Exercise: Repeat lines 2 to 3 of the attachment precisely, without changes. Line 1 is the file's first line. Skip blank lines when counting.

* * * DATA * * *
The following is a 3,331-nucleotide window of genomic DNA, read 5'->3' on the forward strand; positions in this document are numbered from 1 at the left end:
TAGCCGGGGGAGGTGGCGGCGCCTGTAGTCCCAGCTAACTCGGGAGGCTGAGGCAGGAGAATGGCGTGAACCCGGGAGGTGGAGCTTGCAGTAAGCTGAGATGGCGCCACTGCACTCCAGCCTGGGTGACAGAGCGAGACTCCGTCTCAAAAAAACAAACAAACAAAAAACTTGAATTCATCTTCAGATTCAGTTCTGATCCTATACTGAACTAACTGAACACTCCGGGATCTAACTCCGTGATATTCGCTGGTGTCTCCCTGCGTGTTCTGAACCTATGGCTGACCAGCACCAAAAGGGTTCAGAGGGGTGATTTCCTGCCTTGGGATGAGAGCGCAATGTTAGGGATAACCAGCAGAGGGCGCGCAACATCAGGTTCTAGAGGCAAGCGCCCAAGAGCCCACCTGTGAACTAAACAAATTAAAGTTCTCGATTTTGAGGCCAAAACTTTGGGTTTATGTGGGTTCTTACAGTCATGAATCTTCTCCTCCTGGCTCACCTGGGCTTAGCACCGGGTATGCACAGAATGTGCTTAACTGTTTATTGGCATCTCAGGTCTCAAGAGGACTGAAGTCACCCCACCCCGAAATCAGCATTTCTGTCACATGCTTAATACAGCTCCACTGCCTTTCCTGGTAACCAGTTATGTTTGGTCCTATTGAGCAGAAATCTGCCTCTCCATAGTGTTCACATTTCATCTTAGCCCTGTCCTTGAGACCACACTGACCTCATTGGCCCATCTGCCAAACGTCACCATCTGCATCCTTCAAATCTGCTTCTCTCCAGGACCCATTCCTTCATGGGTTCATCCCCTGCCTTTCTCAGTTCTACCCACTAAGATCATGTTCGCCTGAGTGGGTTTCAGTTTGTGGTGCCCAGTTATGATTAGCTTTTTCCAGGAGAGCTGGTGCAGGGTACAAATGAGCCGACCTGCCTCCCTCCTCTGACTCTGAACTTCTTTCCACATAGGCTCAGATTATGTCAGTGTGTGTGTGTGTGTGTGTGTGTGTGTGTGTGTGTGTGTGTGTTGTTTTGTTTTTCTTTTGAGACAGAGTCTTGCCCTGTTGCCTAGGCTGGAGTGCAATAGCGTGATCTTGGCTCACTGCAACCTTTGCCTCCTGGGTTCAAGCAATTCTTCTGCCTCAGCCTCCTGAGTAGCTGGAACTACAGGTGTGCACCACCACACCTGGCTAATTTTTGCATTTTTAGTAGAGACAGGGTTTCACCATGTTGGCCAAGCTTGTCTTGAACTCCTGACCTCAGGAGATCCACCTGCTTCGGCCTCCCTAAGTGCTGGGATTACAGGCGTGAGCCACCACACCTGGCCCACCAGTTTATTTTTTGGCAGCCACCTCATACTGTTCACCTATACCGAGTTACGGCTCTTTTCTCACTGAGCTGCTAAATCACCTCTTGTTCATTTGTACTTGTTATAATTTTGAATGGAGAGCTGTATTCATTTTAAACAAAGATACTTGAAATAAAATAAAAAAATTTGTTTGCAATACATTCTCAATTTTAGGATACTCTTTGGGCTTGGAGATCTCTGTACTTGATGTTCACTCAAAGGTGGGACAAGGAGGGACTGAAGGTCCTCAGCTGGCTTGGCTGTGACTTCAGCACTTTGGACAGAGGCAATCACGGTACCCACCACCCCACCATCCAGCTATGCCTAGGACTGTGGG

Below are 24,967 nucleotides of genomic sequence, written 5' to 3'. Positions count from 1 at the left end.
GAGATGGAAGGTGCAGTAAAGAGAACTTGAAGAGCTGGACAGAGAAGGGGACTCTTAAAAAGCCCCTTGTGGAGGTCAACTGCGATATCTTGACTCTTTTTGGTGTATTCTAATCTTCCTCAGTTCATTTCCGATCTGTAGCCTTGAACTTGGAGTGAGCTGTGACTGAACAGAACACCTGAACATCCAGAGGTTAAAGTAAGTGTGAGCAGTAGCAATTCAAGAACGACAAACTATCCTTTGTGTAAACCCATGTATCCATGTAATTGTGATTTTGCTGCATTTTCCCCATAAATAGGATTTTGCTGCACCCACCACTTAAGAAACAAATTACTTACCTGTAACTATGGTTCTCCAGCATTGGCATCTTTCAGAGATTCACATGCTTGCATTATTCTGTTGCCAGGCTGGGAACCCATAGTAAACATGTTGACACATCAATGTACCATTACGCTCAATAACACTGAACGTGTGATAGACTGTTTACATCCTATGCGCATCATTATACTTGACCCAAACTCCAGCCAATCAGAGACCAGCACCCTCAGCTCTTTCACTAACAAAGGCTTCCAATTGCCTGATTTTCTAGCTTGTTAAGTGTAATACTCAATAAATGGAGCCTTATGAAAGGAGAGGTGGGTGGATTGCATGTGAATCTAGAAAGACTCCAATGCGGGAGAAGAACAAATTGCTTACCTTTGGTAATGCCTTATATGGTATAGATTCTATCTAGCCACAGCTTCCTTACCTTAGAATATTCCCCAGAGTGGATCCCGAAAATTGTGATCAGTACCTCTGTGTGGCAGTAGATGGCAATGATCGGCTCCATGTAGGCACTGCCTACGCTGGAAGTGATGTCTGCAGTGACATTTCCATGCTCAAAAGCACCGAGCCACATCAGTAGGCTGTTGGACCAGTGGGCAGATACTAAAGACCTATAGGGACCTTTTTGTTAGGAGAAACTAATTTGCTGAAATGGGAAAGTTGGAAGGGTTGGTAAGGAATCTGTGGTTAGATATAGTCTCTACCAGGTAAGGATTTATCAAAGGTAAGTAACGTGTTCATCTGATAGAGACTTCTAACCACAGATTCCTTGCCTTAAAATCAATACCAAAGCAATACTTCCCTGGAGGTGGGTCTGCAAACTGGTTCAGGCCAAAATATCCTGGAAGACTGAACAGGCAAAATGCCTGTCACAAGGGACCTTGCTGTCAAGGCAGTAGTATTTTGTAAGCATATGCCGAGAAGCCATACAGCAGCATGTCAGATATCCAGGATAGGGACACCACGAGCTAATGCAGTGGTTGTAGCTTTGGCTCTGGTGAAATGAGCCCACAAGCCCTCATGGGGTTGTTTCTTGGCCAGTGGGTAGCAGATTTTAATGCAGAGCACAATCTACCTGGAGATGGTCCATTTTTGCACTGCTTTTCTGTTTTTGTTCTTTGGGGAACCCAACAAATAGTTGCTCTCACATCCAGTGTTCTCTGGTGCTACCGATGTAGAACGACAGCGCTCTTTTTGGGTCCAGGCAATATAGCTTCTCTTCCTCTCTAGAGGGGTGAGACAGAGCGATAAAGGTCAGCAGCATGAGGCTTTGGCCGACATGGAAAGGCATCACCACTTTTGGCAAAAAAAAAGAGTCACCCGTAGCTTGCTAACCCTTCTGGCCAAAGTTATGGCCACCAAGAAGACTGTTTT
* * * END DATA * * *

TAGCCGGGGGAGGTGGCGGCGCCTGTAGTCCCAGCTAACTCGGGAGGCTGAGGCAGGAGAATGGCGTGAACCCGGGAGGTGGAGCTTGCAGTAAGCTGAGATGGCGCCACTGCACTCCAGCCTGGGTGACAGAGCGAGACTCCGTCTCAAAAAAACAAACAAACAAAAAACTTGAATTCATCTTCAGATTCAGTTCTGATCCTATACTGAACTAACTGAACACTCCGGGATCTAACTCCGTGATATTCGCTGGTGTCTCCCTGCGTGTTCTGAACCTATGGCTGACCAGCACCAAAAGGGTTCAGAGGGGTGATTTCCTGCCTTGGGATGAGAGCGCAATGTTAGGGATAACCAGCAGAGGGCGCGCAACATCAGGTTCTAGAGGCAAGCGCCCAAGAGCCCACCTGTGAACTAAACAAATTAAAGTTCTCGATTTTGAGGCCAAAACTTTGGGTTTATGTGGGTTCTTACAGTCATGAATCTTCTCCTCCTGGCTCACCTGGGCTTAGCACCGGGTATGCACAGAATGTGCTTAACTGTTTATTGGCATCTCAGGTCTCAAGAGGACTGAAGTCACCCCACCCCGAAATCAGCATTTCTGTCACATGCTTAATACAGCTCCACTGCCTTTCCTGGTAACCAGTTATGTTTGGTCCTATTGAGCAGAAATCTGCCTCTCCATAGTGTTCACATTTCATCTTAGCCCTGTCCTTGAGACCACACTGACCTCATTGGCCCATCTGCCAAACGTCACCATCTGCATCCTTCAAATCTGCTTCTCTCCAGGACCCATTCCTTCATGGGTTCATCCCCTGCCTTTCTCAGTTCTACCCACTAAGATCATGTTCGCCTGAGTGGGTTTCAGTTTGTGGTGCCCAGTTATGATTAGCTTTTTCCAGGAGAGCTGGTGCAGGGTACAAATGAGCCGACCTGCCTCCCTCCTCTGACTCTGAACTTCTTTCCACATAGGCTCAGATTATGTCAGTGTGTGTGTGTGTGTGTGTGTGTGTGTGTGTGTGTGTGTGTGTTGTTTTGTTTTTCTTTTGAGACAGAGTCTTGCCCTGTTGCCTAGGCTGGAGTGCAATAGCGTGATCTTGGCTCACTGCAACCTTTGCCTCCTGGGTTCAAGCAATTCTTCTGCCTCAGCCTCCTGAGTAGCTGGAACTACAGGTGTGCACCACCACACCTGGCTAATTTTTGCATTTTTAGTAGAGACAGGGTTTCACCATGTTGGCCAAGCTTGTCTTGAACTCCTGACCTCAGGAGATCCACCTGCTTCGGCCTCCCTAAGTGCTGGGATTACAGGCGTGAGCCACCACACCTGGCCCACCAGTTTATTTTTTGGCAGCCACCTCATACTGTTCACCTATACCGAGTTACGGCTCTTTTCTCACTGAGCTGCTAAATCACCTCTTGTTCATTTGTACTTGTTATAATTTTGAATGGAGAGCTGTATTCATTTTAAACAAAGATACTTGAAATAAAATAAAAAAATTTGTTTGCAATACATTCTCAATTTTAGGATACTCTTTGGGCTTGGAGATCTCTGTACTTGATGTTCACTCAAAGGTGGGACAAGGAGGGACTGAAGGTCCTCAGCTGGCTTGGCTGTGACTTCAGCACTTTGGACAGAGGCAATCACGGTACCCACCACCCCACCATCCAGCTATGCCTAGGACTGTGGG

Below are 24,967 nucleotides of genomic sequence, written 5' to 3'. Positions count from 1 at the left end.